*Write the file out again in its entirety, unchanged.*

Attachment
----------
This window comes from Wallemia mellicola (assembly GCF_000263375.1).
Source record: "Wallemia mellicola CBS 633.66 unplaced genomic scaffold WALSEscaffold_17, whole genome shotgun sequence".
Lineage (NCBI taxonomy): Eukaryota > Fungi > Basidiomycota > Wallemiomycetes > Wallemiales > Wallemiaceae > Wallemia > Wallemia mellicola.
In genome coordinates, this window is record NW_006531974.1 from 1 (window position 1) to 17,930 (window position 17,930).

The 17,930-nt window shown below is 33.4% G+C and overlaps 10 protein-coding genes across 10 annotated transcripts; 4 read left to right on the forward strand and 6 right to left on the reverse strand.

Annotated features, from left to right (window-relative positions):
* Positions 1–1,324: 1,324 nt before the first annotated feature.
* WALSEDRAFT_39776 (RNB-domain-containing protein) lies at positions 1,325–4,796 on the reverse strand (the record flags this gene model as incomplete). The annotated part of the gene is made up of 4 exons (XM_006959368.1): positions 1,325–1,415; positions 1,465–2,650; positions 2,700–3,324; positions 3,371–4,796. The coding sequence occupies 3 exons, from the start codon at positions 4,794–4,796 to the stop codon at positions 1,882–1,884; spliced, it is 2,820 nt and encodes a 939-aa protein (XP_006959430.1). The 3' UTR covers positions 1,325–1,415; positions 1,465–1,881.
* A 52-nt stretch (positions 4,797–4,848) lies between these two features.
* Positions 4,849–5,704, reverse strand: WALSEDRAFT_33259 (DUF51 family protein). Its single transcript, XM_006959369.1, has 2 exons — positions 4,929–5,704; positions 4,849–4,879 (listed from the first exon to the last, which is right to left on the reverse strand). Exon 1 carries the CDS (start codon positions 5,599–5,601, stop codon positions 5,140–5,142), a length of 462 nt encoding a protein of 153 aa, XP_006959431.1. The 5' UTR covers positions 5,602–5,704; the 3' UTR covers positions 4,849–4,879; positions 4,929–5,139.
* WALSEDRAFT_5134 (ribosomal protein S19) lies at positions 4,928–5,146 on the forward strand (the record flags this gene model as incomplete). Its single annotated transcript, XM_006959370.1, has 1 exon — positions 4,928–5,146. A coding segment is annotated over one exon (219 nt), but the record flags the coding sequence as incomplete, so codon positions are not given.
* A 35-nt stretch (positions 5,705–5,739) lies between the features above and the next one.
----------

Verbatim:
This window comes from Wallemia mellicola (assembly GCF_000263375.1).
Source record: "Wallemia mellicola CBS 633.66 unplaced genomic scaffold WALSEscaffold_17, whole genome shotgun sequence".
Lineage (NCBI taxonomy): Eukaryota > Fungi > Basidiomycota > Wallemiomycetes > Wallemiales > Wallemiaceae > Wallemia > Wallemia mellicola.
In genome coordinates, this window is record NW_006531974.1 from 1 (window position 1) to 17,930 (window position 17,930).

The 17,930-nt window shown below is 33.4% G+C and overlaps 10 protein-coding genes across 10 annotated transcripts; 4 read left to right on the forward strand and 6 right to left on the reverse strand.

Annotated features, from left to right (window-relative positions):
* Positions 1–1,324: 1,324 nt before the first annotated feature.
* WALSEDRAFT_39776 (RNB-domain-containing protein) lies at positions 1,325–4,796 on the reverse strand (the record flags this gene model as incomplete). The annotated part of the gene is made up of 4 exons (XM_006959368.1): positions 1,325–1,415; positions 1,465–2,650; positions 2,700–3,324; positions 3,371–4,796. The coding sequence occupies 3 exons, from the start codon at positions 4,794–4,796 to the stop codon at positions 1,882–1,884; spliced, it is 2,820 nt and encodes a 939-aa protein (XP_006959430.1). The 3' UTR covers positions 1,325–1,415; positions 1,465–1,881.
* A 52-nt stretch (positions 4,797–4,848) lies between these two features.
* Positions 4,849–5,704, reverse strand: WALSEDRAFT_33259 (DUF51 family protein). Its single transcript, XM_006959369.1, has 2 exons — positions 4,929–5,704; positions 4,849–4,879 (listed from the first exon to the last, which is right to left on the reverse strand). Exon 1 carries the CDS (start codon positions 5,599–5,601, stop codon positions 5,140–5,142), a length of 462 nt encoding a protein of 153 aa, XP_006959431.1. The 5' UTR covers positions 5,602–5,704; the 3' UTR covers positions 4,849–4,879; positions 4,929–5,139.
* WALSEDRAFT_5134 (ribosomal protein S19) lies at positions 4,928–5,146 on the forward strand (the record flags this gene model as incomplete). Its single annotated transcript, XM_006959370.1, has 1 exon — positions 4,928–5,146. A coding segment is annotated over one exon (219 nt), but the record flags the coding sequence as incomplete, so codon positions are not given.
* A 35-nt stretch (positions 5,705–5,739) lies between the features above and the next one.